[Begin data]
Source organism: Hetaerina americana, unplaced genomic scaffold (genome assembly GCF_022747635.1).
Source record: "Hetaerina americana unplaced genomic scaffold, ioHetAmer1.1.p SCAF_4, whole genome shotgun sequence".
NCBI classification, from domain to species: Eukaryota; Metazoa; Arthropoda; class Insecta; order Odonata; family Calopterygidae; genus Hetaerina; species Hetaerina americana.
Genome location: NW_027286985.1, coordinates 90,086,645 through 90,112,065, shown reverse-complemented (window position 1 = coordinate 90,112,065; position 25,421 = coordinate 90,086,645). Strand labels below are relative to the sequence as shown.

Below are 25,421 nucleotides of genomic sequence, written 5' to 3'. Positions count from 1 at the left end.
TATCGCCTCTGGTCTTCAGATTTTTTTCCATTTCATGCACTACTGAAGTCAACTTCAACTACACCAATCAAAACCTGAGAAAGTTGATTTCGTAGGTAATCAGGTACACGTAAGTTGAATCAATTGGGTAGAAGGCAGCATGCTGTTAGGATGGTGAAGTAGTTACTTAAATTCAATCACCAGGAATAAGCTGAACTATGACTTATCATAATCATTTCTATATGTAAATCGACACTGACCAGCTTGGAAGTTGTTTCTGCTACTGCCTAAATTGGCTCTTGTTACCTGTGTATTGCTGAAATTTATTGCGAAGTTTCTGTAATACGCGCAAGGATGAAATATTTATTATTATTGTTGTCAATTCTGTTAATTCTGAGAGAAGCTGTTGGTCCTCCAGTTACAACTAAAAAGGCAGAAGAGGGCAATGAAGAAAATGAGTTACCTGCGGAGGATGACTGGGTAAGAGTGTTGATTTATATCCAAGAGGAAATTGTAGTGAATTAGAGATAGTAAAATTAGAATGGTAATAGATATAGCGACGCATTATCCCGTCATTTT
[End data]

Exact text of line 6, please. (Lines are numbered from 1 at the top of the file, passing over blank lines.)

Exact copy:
TATCGCCTCTGGTCTTCAGATTTTTTTCCATTTCATGCACTACTGAAGTCAACTTCAACTACACCAATCAAAACCTGAGAAAGTTGATTTCGTAGGTAATCAGGTACACGTAAGTTGAATCAATTGGGTAGAAGGCAGCATGCTGTTAGGATGGTGAAGTAGTTACTTAAATTCAATCACCAGGAATAAGCTGAACTATGACTTATCATAATCATTTCTATATGTAAATCGACACTGACCAGCTTGGAAGTTGTTTCTGCTACTGCCTAAATTGGCTCTTGTTACCTGTGTATTGCTGAAATTTATTGCGAAGTTTCTGTAATACGCGCAAGGATGAAATATTTATTATTATTGTTGTCAATTCTGTTAATTCTGAGAGAAGCTGTTGGTCCTCCAGTTACAACTAAAAAGGCAGAAGAGGGCAATGAAGAAAATGAGTTACCTGCGGAGGATGACTGGGTAAGAGTGTTGATTTATATCCAAGAGGAAATTGTAGTGAATTAGAGATAGTAAAATTAGAATGGTAATAGATATAGCGACGCATTATCCCGTCATTTT